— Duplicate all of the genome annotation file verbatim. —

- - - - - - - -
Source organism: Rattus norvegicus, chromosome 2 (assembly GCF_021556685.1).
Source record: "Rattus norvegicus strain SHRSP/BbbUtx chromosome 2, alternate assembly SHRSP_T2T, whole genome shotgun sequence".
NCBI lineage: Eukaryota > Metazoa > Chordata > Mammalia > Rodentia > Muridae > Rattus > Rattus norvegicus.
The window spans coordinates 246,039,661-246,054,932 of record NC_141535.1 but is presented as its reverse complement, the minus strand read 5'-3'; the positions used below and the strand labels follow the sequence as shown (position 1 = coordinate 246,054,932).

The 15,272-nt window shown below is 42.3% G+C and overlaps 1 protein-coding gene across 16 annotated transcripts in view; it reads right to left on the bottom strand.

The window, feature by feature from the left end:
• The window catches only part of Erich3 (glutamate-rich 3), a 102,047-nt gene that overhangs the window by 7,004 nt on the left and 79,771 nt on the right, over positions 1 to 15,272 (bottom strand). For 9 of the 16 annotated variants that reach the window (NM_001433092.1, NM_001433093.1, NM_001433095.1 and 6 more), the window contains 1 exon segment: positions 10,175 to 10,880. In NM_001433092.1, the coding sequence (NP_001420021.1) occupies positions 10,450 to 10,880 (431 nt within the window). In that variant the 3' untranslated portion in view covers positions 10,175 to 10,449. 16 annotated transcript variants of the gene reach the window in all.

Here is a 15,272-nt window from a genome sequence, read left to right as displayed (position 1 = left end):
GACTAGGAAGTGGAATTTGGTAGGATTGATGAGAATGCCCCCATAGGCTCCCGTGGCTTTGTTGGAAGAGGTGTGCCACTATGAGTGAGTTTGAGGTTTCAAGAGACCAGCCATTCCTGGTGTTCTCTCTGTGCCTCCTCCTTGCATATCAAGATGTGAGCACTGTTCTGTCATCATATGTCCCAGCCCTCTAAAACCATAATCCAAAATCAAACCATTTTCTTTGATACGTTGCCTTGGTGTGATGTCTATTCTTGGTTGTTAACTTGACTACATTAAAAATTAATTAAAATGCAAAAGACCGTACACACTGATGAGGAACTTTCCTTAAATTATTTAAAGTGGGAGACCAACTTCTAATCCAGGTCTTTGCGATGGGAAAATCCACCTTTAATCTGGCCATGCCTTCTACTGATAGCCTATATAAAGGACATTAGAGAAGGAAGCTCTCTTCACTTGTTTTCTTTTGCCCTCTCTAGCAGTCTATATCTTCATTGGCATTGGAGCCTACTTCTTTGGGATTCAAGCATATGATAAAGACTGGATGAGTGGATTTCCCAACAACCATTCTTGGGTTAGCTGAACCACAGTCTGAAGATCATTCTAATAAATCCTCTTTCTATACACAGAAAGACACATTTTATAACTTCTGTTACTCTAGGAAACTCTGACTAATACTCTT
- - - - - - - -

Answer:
Source organism: Rattus norvegicus, chromosome 2 (assembly GCF_021556685.1).
Source record: "Rattus norvegicus strain SHRSP/BbbUtx chromosome 2, alternate assembly SHRSP_T2T, whole genome shotgun sequence".
NCBI lineage: Eukaryota > Metazoa > Chordata > Mammalia > Rodentia > Muridae > Rattus > Rattus norvegicus.
The window spans coordinates 246,039,661-246,054,932 of record NC_141535.1 but is presented as its reverse complement, the minus strand read 5'-3'; the positions used below and the strand labels follow the sequence as shown (position 1 = coordinate 246,054,932).

The 15,272-nt window shown below is 42.3% G+C and overlaps 1 protein-coding gene across 16 annotated transcripts in view; it reads right to left on the bottom strand.

The window, feature by feature from the left end:
• The window catches only part of Erich3 (glutamate-rich 3), a 102,047-nt gene that overhangs the window by 7,004 nt on the left and 79,771 nt on the right, over positions 1 to 15,272 (bottom strand). For 9 of the 16 annotated variants that reach the window (NM_001433092.1, NM_001433093.1, NM_001433095.1 and 6 more), the window contains 1 exon segment: positions 10,175 to 10,880. In NM_001433092.1, the coding sequence (NP_001420021.1) occupies positions 10,450 to 10,880 (431 nt within the window). In that variant the 3' untranslated portion in view covers positions 10,175 to 10,449. 16 annotated transcript variants of the gene reach the window in all.

Here is a 15,272-nt window from a genome sequence, read left to right as displayed (position 1 = left end):
GACTAGGAAGTGGAATTTGGTAGGATTGATGAGAATGCCCCCATAGGCTCCCGTGGCTTTGTTGGAAGAGGTGTGCCACTATGAGTGAGTTTGAGGTTTCAAGAGACCAGCCATTCCTGGTGTTCTCTCTGTGCCTCCTCCTTGCATATCAAGATGTGAGCACTGTTCTGTCATCATATGTCCCAGCCCTCTAAAACCATAATCCAAAATCAAACCATTTTCTTTGATACGTTGCCTTGGTGTGATGTCTATTCTTGGTTGTTAACTTGACTACATTAAAAATTAATTAAAATGCAAAAGACCGTACACACTGATGAGGAACTTTCCTTAAATTATTTAAAGTGGGAGACCAACTTCTAATCCAGGTCTTTGCGATGGGAAAATCCACCTTTAATCTGGCCATGCCTTCTACTGATAGCCTATATAAAGGACATTAGAGAAGGAAGCTCTCTTCACTTGTTTTCTTTTGCCCTCTCTAGCAGTCTATATCTTCATTGGCATTGGAGCCTACTTCTTTGGGATTCAAGCATATGATAAAGACTGGATGAGTGGATTTCCCAACAACCATTCTTGGGTTAGCTGAACCACAGTCTGAAGATCATTCTAATAAATCCTCTTTCTATACACAGAAAGACACATTTTATAACTTCTGTTACTCTAGGAAACTCTGACTAATACTCTT